This passenger list, which was completed as required by the U.S. immigration authorities of the time, has more and different information than the German list.  Here is my transcription:

Sklar, Abram. [after his last name is a parenthetical remark scrawled in a different hand; I am unable to read it]
18 years, male, single, tailor, able to read & write; citizen or subject of Russia; Hebrew race;
last permanent residence:  Malat Russia
nearest relative in country from whence came:  father Salman Sklar, Malat, Russia
final destination:  Mass, Worcester; has ticket to final destination
passage paid by brother
has $23
going to join:  brother, Morris Sklar, Worcester, Mass, Brown St. 16
“no” 
to questions about whether have been in prison, dependent on a charity, an anarchist, a polygamist, enemy of U.S.
health questions:  good mental & physical health, no deformities, not crippled; “slight conjunctivitis”
5’7″; fair complexion; black hair; blue eyes, no marks of identification
place of birth:  Malat Russia

In 1913 Abram Sklar Arrives in Grimsby; Sails from Glasgow to Boston

In 1913 Abram Sklar was a transmigrant in the United Kingdom.  He had arrived at the port of Grimsby, Lincolnshire, England on a ship of the Sutcliffe & Son steamship line, probably in the first half of 1913.  He would have traveled north to Glasgow, where he boarded a ship to Boston.

I have been unable to find the record of his arrival in the UK.  The evidence I have is this record of the “transmigration.”

Sklar, Abram leaves Glasgow 1913

I’ve done searches of arrivals of ships in the UK, and searches based on the shipping company name, but have had no success in finding Abram’s arrival.  However, I do have his passenger list on the S.S. Parisian, leaving Glasgow on 12 June 1913, arriving in Boston on June 22nd.  A transcription follows:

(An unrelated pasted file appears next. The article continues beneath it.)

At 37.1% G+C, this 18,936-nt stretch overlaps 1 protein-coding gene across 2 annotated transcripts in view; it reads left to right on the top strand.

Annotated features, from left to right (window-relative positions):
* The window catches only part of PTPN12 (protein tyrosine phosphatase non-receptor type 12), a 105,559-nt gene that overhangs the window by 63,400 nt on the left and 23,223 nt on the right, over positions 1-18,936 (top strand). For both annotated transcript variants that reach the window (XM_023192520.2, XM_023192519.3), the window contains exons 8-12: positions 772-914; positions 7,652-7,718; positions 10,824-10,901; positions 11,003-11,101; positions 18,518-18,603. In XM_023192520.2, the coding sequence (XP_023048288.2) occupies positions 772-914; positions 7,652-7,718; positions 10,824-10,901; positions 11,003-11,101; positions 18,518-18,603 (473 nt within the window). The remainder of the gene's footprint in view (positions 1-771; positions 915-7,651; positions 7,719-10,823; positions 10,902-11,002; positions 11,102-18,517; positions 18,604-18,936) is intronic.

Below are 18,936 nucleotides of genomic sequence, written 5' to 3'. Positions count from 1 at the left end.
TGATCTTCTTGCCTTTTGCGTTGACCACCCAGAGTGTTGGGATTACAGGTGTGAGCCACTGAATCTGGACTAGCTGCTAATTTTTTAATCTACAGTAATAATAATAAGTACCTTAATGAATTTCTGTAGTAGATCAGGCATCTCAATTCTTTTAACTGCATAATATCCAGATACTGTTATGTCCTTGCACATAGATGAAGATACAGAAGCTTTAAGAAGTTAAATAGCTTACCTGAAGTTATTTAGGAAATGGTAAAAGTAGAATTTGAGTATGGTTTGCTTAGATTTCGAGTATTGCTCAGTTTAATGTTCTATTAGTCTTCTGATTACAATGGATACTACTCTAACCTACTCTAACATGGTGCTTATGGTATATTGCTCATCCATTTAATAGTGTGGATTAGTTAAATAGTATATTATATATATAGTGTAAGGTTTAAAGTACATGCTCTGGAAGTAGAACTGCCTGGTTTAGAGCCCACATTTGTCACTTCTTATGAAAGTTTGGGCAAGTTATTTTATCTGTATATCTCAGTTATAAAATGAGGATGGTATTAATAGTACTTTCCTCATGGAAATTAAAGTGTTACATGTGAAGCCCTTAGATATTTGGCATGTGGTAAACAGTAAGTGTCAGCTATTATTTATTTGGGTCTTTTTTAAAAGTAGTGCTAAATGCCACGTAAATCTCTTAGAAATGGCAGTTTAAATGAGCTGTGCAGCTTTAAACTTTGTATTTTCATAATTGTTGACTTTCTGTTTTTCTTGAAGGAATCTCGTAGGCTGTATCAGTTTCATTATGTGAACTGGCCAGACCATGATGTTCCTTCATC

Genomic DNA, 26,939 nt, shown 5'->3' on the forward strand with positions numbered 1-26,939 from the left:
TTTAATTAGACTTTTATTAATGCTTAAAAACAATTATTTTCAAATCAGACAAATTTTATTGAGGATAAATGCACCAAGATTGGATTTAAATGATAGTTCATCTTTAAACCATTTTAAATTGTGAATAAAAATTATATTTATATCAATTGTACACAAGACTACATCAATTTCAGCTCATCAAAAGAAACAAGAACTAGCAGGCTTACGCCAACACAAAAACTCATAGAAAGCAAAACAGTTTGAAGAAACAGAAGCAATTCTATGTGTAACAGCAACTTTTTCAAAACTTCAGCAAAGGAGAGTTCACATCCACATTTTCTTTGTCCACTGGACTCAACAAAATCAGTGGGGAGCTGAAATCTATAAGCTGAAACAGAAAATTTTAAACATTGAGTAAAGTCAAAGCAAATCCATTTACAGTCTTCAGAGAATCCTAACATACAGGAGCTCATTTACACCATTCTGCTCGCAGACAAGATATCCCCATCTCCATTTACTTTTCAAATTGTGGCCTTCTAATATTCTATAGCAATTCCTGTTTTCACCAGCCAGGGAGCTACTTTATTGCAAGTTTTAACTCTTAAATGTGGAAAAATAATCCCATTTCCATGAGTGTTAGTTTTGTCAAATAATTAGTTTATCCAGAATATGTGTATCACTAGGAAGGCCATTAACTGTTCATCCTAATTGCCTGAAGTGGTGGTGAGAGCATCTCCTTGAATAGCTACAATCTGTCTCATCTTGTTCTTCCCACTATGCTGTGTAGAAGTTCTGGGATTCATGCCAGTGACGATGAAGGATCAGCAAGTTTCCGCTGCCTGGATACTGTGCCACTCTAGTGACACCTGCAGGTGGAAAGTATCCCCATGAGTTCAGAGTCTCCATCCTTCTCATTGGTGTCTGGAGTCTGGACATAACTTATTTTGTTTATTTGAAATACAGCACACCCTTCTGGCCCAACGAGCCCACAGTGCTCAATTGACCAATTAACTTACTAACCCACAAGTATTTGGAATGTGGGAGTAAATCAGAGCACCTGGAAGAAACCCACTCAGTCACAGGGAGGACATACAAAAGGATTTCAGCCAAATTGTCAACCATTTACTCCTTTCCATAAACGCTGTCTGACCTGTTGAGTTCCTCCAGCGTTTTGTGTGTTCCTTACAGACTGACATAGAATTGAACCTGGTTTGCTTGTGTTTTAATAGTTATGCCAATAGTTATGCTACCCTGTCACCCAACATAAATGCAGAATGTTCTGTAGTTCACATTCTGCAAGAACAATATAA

Sklar, Abram Boston 1913 p 2

Sklar Abram Boston 1913 p 1

Sklar, Abram.
19 years, male, single, tailor, able to read & write; citizen or subject of Russia; Hebrew race;
last permanent residence:  Malatis Russia
nearest relative in country from whence came:  father Uheim Sklar, Malatis, Russia
final destination:  Mass, Worcester; has ticket to final destination
passage paid by brother
has $16
No, never before in the U.S.
going to join:  brother, Morris Sklar, Worcester, Mass, Brown St. 16
“no” 
to questions about whether have been in prison, dependent on a charity, an anarchist, a polygamist, enemy of U.S.
health questions:  good mental & physical health, no deformities, not crippled; “slight conjunctivitis”
5’6″; fair complexion; brown hair; brown eyes, no marks of identification
place of birth:  Malatis Russia

The Two Arrivals of Abram Sklar, Brother of Morris:  Is One Alex?

I think that one of these two arrivals was Zeyda’s older brother, Abraham [Abram], who eventually became a furrier in Philadelphia.

No, I do not think they are both the same person, arriving twice and lying, the second time, saying that he had never been in the U.S. before.  These were impoverished young men.  They would not have taken the journey twice for no apparent reason (a reason might be, for example, to bring a wife or other family member).

The descriptions from the two arrivals are strikingly similar.  “Malatis” is another Yiddish pronunciation of Moletai.

Here are the differences.  The first Abram was 18 years old in March, 1911; the second Abram was 19 years old in June, 1913.  I believe that the first Abram was Alex, and he was lying about his age.  If my memory of my mother’s story is correct, he was just in his middle teens, 14 or 15.

The first Abram had a father’s name listed as “Salman.”  The second had his father’s name listed as “Uheim.” The transcription “Uheim” is not entirely certain. In neither case would the young man have written the name himself.  Most likely he would have been used to writing Yiddish (Hebrew characters).  He would have spoken the name of his father, and a purser would have written the word the way he had heard it pronounced.

Looking at a variety of documents that I won’t post or list here, I have seen that the Sklar father’s name was probably “Chaim Zalman,” or, in English, Hyman Solomon or Hyman Sigmund (with other name variations possible).  So I see nothing in the passenger lists that would make me think these two Abrams had different fathers.